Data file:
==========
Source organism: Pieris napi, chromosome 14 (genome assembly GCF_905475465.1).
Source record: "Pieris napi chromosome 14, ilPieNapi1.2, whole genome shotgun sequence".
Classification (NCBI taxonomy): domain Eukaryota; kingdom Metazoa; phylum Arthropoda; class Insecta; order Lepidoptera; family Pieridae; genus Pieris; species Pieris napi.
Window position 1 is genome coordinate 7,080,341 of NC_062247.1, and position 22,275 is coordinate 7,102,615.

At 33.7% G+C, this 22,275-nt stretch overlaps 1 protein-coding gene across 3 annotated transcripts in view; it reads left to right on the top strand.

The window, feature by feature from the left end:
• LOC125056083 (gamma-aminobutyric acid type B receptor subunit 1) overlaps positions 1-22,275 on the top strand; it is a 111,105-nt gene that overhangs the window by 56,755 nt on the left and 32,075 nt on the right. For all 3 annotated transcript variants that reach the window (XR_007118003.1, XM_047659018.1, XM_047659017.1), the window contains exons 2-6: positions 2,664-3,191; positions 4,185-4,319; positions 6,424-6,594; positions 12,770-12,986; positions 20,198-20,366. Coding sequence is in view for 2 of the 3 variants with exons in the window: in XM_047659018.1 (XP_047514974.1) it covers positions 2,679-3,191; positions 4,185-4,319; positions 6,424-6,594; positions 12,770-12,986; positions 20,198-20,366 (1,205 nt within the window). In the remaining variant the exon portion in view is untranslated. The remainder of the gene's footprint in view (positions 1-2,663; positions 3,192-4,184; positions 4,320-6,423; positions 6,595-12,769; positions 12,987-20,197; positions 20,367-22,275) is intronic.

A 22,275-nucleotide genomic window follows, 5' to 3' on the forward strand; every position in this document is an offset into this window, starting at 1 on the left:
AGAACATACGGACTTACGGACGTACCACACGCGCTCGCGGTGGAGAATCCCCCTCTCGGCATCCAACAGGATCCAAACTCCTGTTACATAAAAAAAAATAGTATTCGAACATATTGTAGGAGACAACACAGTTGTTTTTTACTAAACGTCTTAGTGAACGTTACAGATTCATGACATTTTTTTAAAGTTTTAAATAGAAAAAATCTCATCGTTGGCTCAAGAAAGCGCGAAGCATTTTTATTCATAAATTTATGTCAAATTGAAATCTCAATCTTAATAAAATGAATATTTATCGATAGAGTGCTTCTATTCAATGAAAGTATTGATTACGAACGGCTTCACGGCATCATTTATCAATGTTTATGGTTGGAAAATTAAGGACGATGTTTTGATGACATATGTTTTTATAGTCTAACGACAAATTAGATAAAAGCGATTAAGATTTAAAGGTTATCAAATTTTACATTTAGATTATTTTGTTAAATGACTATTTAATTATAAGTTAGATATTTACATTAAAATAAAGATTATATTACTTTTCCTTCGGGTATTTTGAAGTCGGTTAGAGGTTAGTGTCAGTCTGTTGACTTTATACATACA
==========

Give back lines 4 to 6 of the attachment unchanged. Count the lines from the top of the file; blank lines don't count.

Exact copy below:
Window position 1 is genome coordinate 7,080,341 of NC_062247.1, and position 22,275 is coordinate 7,102,615.

At 33.7% G+C, this 22,275-nt stretch overlaps 1 protein-coding gene across 3 annotated transcripts in view; it reads left to right on the top strand.

The window, feature by feature from the left end: